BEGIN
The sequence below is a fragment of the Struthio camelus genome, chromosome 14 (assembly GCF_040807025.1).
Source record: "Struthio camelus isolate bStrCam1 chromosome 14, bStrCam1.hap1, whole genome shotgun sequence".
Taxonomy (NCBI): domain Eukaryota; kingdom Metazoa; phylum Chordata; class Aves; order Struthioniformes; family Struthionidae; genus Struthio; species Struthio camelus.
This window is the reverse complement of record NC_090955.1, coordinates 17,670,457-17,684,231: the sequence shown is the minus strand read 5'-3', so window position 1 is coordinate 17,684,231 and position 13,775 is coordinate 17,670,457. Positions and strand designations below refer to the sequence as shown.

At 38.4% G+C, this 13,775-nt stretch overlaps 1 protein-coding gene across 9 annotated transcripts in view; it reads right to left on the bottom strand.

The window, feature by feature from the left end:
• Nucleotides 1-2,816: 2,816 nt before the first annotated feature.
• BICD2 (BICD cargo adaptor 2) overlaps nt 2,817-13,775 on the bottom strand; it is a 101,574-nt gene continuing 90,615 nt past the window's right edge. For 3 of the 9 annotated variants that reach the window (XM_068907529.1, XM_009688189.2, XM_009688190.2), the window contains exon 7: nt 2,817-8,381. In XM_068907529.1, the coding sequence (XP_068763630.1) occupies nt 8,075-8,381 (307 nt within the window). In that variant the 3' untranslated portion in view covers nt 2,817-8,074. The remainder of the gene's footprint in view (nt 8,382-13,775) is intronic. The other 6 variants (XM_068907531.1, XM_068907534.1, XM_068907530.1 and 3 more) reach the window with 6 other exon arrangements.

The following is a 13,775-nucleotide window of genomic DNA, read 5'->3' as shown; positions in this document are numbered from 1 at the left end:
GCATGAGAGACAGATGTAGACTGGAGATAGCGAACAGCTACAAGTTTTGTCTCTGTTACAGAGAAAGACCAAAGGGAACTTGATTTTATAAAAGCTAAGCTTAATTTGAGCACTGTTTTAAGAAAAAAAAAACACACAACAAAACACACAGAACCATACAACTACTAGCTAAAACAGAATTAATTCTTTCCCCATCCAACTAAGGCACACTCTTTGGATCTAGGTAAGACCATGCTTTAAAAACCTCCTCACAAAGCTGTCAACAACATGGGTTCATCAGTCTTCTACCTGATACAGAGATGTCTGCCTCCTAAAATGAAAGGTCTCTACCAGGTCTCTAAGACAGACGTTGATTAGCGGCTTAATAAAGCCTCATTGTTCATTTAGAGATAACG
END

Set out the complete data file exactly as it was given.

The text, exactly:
The sequence below is a fragment of the Struthio camelus genome, chromosome 14 (assembly GCF_040807025.1).
Source record: "Struthio camelus isolate bStrCam1 chromosome 14, bStrCam1.hap1, whole genome shotgun sequence".
Taxonomy (NCBI): domain Eukaryota; kingdom Metazoa; phylum Chordata; class Aves; order Struthioniformes; family Struthionidae; genus Struthio; species Struthio camelus.
This window is the reverse complement of record NC_090955.1, coordinates 17,670,457-17,684,231: the sequence shown is the minus strand read 5'-3', so window position 1 is coordinate 17,684,231 and position 13,775 is coordinate 17,670,457. Positions and strand designations below refer to the sequence as shown.

At 38.4% G+C, this 13,775-nt stretch overlaps 1 protein-coding gene across 9 annotated transcripts in view; it reads right to left on the bottom strand.

The window, feature by feature from the left end:
• Nucleotides 1-2,816: 2,816 nt before the first annotated feature.
• BICD2 (BICD cargo adaptor 2) overlaps nt 2,817-13,775 on the bottom strand; it is a 101,574-nt gene continuing 90,615 nt past the window's right edge. For 3 of the 9 annotated variants that reach the window (XM_068907529.1, XM_009688189.2, XM_009688190.2), the window contains exon 7: nt 2,817-8,381. In XM_068907529.1, the coding sequence (XP_068763630.1) occupies nt 8,075-8,381 (307 nt within the window). In that variant the 3' untranslated portion in view covers nt 2,817-8,074. The remainder of the gene's footprint in view (nt 8,382-13,775) is intronic. The other 6 variants (XM_068907531.1, XM_068907534.1, XM_068907530.1 and 3 more) reach the window with 6 other exon arrangements.

The following is a 13,775-nucleotide window of genomic DNA, read 5'->3' as shown; positions in this document are numbered from 1 at the left end:
GCATGAGAGACAGATGTAGACTGGAGATAGCGAACAGCTACAAGTTTTGTCTCTGTTACAGAGAAAGACCAAAGGGAACTTGATTTTATAAAAGCTAAGCTTAATTTGAGCACTGTTTTAAGAAAAAAAAAACACACAACAAAACACACAGAACCATACAACTACTAGCTAAAACAGAATTAATTCTTTCCCCATCCAACTAAGGCACACTCTTTGGATCTAGGTAAGACCATGCTTTAAAAACCTCCTCACAAAGCTGTCAACAACATGGGTTCATCAGTCTTCTACCTGATACAGAGATGTCTGCCTCCTAAAATGAAAGGTCTCTACCAGGTCTCTAAGACAGACGTTGATTAGCGGCTTAATAAAGCCTCATTGTTCATTTAGAGATAACG